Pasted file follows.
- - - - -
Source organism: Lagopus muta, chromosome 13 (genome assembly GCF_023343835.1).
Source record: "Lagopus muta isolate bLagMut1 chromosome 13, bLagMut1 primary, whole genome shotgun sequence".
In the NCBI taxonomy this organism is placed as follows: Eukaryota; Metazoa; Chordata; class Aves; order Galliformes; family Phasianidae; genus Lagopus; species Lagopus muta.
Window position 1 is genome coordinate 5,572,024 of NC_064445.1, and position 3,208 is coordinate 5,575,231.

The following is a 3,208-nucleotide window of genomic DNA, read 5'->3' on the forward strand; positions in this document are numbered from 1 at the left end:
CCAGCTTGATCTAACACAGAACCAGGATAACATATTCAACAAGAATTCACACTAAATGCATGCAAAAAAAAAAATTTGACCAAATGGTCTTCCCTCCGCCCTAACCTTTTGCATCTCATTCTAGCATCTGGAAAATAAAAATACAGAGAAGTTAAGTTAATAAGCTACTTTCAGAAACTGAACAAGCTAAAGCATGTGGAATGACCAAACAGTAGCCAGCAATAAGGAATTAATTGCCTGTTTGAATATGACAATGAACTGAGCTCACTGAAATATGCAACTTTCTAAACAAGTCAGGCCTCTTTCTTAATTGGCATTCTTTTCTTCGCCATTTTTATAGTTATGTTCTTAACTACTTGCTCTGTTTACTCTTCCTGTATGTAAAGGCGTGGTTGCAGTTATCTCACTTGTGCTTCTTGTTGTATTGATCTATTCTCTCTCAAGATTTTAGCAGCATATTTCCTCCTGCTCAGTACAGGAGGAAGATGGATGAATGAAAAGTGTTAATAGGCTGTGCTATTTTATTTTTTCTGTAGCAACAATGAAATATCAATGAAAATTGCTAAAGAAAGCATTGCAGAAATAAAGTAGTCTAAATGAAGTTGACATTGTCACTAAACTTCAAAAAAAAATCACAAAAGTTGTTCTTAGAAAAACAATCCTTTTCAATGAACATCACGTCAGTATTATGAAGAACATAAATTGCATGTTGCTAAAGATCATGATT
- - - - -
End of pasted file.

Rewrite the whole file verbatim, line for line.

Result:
Source organism: Lagopus muta, chromosome 13 (genome assembly GCF_023343835.1).
Source record: "Lagopus muta isolate bLagMut1 chromosome 13, bLagMut1 primary, whole genome shotgun sequence".
In the NCBI taxonomy this organism is placed as follows: Eukaryota; Metazoa; Chordata; class Aves; order Galliformes; family Phasianidae; genus Lagopus; species Lagopus muta.
Window position 1 is genome coordinate 5,572,024 of NC_064445.1, and position 3,208 is coordinate 5,575,231.

The following is a 3,208-nucleotide window of genomic DNA, read 5'->3' on the forward strand; positions in this document are numbered from 1 at the left end:
CCAGCTTGATCTAACACAGAACCAGGATAACATATTCAACAAGAATTCACACTAAATGCATGCAAAAAAAAAAATTTGACCAAATGGTCTTCCCTCCGCCCTAACCTTTTGCATCTCATTCTAGCATCTGGAAAATAAAAATACAGAGAAGTTAAGTTAATAAGCTACTTTCAGAAACTGAACAAGCTAAAGCATGTGGAATGACCAAACAGTAGCCAGCAATAAGGAATTAATTGCCTGTTTGAATATGACAATGAACTGAGCTCACTGAAATATGCAACTTTCTAAACAAGTCAGGCCTCTTTCTTAATTGGCATTCTTTTCTTCGCCATTTTTATAGTTATGTTCTTAACTACTTGCTCTGTTTACTCTTCCTGTATGTAAAGGCGTGGTTGCAGTTATCTCACTTGTGCTTCTTGTTGTATTGATCTATTCTCTCTCAAGATTTTAGCAGCATATTTCCTCCTGCTCAGTACAGGAGGAAGATGGATGAATGAAAAGTGTTAATAGGCTGTGCTATTTTATTTTTTCTGTAGCAACAATGAAATATCAATGAAAATTGCTAAAGAAAGCATTGCAGAAATAAAGTAGTCTAAATGAAGTTGACATTGTCACTAAACTTCAAAAAAAAATCACAAAAGTTGTTCTTAGAAAAACAATCCTTTTCAATGAACATCACGTCAGTATTATGAAGAACATAAATTGCATGTTGCTAAAGATCATGATT